8

I am just getting started on upgrading my code to be php 8.1 compatible. I have many pieces of code where I am passing potentially null values to internal functions.

if (strlen($row) > 0) {
   ...
} 

Where $row comes from a source that may have null values (e.g. a query). This can generate a deprecation warning; in this case:

Deprecated: strlen(): Passing null to parameter #1 ($string) of type string is deprecated

I'm looking for the easiest most time efficient way to handle upgrading this code, for example fixes where global search and replaces are possible. It seems that type casting the variable I pass to an internal function works without changing functionality.

error_reporting(E_ALL);
$row = null;

if (strlen((string) $row) > 0) {
   ...
}

Aside from the moral aspects of coding this way, are there issues with this approach for internal functions? Are there better ways (other than completely rewriting the code and handling nulls differently)? I prefer this solution backwards compatible to v7.4, although I could possibly live with 8.0 compatibility.

I am aware my user defined functions have other choices.

3 Answers 3

11

To answer the bit about the "easiest most time efficient way to handle upgrading this code".

In short, you can't.


First, some background...

Roughly 15% of developers use strict_types=1, so you're in the majority of developers that don't.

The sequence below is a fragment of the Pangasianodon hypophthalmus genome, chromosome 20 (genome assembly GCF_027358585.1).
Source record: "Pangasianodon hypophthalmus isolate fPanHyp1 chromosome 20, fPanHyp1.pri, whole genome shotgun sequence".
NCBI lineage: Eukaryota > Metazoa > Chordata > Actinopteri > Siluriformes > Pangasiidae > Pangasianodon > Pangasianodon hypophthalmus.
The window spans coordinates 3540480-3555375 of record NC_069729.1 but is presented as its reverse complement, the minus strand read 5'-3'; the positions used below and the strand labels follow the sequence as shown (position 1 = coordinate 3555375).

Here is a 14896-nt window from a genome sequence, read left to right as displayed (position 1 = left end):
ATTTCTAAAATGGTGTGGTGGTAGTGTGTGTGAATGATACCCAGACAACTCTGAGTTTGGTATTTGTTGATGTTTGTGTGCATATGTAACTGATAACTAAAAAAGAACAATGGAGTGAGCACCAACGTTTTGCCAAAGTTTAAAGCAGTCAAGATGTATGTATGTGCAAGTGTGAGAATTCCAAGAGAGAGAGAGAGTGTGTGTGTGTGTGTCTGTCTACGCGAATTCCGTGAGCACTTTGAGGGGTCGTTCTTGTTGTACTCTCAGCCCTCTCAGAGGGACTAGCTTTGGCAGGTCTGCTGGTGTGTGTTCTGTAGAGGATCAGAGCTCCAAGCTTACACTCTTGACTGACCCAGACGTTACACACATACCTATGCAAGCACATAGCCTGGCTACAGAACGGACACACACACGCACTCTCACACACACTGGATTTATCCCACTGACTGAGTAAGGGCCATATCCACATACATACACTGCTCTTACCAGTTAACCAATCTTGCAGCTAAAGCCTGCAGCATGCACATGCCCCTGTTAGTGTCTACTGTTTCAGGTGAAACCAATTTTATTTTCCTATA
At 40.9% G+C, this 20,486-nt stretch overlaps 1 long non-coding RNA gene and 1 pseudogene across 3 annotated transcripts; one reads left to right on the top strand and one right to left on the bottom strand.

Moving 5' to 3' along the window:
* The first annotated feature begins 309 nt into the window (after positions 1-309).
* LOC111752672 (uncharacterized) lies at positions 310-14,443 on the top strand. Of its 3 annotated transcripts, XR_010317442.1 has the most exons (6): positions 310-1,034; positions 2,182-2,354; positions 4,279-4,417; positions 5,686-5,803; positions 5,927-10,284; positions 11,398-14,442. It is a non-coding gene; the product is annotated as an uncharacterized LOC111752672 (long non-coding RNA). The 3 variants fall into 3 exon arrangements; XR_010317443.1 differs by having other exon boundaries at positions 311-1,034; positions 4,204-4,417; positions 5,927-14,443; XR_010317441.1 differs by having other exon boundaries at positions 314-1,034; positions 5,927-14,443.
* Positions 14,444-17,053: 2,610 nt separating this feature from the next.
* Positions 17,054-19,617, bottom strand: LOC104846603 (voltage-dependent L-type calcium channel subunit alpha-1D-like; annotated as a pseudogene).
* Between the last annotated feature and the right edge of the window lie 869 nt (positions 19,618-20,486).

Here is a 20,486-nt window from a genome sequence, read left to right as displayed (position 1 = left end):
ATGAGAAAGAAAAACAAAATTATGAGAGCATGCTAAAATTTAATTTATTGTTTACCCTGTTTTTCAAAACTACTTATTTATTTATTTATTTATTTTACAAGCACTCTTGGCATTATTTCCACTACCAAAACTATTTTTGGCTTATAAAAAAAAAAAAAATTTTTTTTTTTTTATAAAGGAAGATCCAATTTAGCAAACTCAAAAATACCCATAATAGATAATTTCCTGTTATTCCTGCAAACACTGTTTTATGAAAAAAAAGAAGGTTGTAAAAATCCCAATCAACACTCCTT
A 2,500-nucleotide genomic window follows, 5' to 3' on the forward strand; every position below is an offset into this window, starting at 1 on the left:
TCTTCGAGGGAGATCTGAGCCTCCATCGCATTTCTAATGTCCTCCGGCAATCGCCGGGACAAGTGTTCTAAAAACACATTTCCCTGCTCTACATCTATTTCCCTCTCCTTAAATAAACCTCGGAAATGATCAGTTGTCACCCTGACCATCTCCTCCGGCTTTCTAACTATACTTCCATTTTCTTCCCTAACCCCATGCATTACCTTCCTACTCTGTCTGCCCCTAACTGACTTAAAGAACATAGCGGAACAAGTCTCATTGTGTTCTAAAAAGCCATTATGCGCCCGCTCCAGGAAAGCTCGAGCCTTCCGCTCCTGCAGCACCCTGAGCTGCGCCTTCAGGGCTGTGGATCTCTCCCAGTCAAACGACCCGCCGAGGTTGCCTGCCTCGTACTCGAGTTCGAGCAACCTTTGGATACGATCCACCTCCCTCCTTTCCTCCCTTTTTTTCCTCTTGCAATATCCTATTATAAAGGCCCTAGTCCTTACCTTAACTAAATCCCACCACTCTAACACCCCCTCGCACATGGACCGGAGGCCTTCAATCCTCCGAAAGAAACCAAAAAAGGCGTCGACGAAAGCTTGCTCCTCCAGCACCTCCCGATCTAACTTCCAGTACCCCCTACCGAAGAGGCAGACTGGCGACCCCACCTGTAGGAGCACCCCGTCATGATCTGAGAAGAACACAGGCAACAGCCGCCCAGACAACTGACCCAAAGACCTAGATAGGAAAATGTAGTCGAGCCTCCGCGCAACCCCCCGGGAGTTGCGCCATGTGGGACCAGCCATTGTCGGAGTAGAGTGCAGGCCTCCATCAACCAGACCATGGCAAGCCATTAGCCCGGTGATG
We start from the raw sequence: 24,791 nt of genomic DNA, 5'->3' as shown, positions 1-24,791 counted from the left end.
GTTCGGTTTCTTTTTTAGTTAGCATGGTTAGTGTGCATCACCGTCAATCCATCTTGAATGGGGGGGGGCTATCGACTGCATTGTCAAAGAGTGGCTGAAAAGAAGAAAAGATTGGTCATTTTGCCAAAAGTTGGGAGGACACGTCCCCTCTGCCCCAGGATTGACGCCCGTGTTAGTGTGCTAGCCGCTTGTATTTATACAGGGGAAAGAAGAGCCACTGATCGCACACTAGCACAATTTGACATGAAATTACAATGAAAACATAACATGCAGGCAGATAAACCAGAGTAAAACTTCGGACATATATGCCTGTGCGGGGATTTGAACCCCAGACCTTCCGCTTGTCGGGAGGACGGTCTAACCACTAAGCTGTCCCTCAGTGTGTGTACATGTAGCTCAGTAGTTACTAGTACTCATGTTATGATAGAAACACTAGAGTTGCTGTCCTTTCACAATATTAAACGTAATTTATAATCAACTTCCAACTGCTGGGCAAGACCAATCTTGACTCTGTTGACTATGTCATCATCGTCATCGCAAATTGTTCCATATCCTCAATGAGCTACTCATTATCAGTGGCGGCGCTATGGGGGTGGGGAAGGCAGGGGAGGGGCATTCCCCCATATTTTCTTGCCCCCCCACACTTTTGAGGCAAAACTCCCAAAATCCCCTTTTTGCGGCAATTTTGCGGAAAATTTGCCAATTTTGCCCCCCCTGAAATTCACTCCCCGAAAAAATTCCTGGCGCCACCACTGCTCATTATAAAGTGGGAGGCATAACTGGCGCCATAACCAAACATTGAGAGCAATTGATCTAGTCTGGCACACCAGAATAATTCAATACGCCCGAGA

You could ignore this problem (deprecation) for now, but PHP 9.0 will cause a lot of problems by making this a Fatal Type Error.

That said, you can still concatenate a string with NULL:

$name = NULL;
$a = 'Hi ' . $name;

And you can still compare NULL to an empty string:

if ('' == NULL) {
}

And you can still do calculations with NULL (it's still treated as 0):

var_dump(3 + '5' + NULL); // Fine, int(8)
var_dump(NULL / 6); // Fine, int(0)

And you can still print/echo NULL:

print(NULL);
echo NULL;

And you can still pass NULL into sprintf() and have that coerced to an empty string with %s, e.g.

sprintf('%s', NULL);

And you can still coerce other values (following the rules), e.g.

strlen(15);
htmlspecialchars(1.2);
setcookie('c', false);

NULL coercion has worked like this since, I assume the beginning, and is also documented:

  • To String: “null is always converted to an empty string.”
  • To Integer: “null is always converted to zero (0).”
  • To Float: “For values of other types, the conversion is performed by converting the value to int first and then to float”
  • To Boolean: “When converting to bool, the following values are considered false [...] the special type NULL”

Anyway, to fix... the first part it trying to find the code you will need to update.

This happens any time where NULL could be passed to one of these function parameters.

There are at least 335 parameters affected by this.

There is an additional 104 which are a bit questionable; and 558 where NULL is problematic, where you should fix those, e.g. define(NULL, 'value').

Psalm is the only tool I can find that's able to help with this.

And Psalm needs to be at a very high checking level (1, 2, or 3).

And you cannot use a baseline to ignore problems (a technique used by developers who have introduced static analysis to an existing project, so it only checks new/edited code).

If you haven't used static analysis tools before (don't worry, it's suggested only 33% of developers do); then expect to spend a lot of time modifying your code (start at level 8, the most lenient, and slowly work up).